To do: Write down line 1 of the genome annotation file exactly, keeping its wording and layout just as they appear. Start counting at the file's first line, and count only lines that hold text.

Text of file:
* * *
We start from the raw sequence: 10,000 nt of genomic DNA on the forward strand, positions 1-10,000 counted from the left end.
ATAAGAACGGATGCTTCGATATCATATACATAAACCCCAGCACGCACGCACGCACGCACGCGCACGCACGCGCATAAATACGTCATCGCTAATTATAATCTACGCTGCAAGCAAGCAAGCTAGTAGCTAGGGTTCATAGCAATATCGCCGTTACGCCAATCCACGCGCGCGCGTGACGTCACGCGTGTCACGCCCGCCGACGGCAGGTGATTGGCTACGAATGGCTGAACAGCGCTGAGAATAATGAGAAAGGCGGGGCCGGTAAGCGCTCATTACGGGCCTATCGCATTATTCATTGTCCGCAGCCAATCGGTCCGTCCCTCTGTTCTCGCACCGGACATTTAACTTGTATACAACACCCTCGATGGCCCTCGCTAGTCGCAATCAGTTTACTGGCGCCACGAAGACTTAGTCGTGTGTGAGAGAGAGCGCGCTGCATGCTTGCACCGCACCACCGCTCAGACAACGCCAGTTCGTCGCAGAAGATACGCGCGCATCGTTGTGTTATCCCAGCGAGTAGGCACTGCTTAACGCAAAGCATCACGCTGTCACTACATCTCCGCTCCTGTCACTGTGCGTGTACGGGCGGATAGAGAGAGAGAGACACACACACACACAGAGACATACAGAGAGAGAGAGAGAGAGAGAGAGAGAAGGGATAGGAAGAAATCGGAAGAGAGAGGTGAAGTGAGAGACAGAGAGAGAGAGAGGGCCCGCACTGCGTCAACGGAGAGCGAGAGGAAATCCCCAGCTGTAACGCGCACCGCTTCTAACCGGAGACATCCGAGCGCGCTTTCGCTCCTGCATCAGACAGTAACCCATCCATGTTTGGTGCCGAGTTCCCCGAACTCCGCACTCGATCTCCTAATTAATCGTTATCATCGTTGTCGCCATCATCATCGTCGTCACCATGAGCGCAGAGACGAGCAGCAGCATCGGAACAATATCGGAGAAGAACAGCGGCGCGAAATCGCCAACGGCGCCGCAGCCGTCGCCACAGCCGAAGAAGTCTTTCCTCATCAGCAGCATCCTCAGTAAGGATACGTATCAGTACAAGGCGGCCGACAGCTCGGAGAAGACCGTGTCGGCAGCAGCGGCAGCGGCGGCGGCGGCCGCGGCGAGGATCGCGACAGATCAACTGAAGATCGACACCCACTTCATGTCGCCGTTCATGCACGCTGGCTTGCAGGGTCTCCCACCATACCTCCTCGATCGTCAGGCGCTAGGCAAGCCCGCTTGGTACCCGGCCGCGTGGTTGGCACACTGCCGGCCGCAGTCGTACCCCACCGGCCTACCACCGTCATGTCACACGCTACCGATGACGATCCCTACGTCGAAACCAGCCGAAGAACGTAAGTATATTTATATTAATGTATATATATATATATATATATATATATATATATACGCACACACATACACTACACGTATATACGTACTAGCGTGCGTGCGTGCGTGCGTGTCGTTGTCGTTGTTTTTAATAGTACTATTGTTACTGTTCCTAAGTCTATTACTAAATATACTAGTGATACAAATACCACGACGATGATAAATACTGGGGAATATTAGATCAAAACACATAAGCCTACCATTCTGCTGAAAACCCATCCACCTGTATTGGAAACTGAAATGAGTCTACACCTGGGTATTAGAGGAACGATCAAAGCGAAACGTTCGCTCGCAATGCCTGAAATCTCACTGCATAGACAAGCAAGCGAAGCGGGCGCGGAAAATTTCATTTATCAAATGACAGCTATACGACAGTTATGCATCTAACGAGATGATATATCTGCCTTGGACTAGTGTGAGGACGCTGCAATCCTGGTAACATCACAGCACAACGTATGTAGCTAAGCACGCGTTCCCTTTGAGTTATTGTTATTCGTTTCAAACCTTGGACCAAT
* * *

We start from the raw sequence: 10,000 nt of genomic DNA on the forward strand, positions 1-10,000 counted from the left end.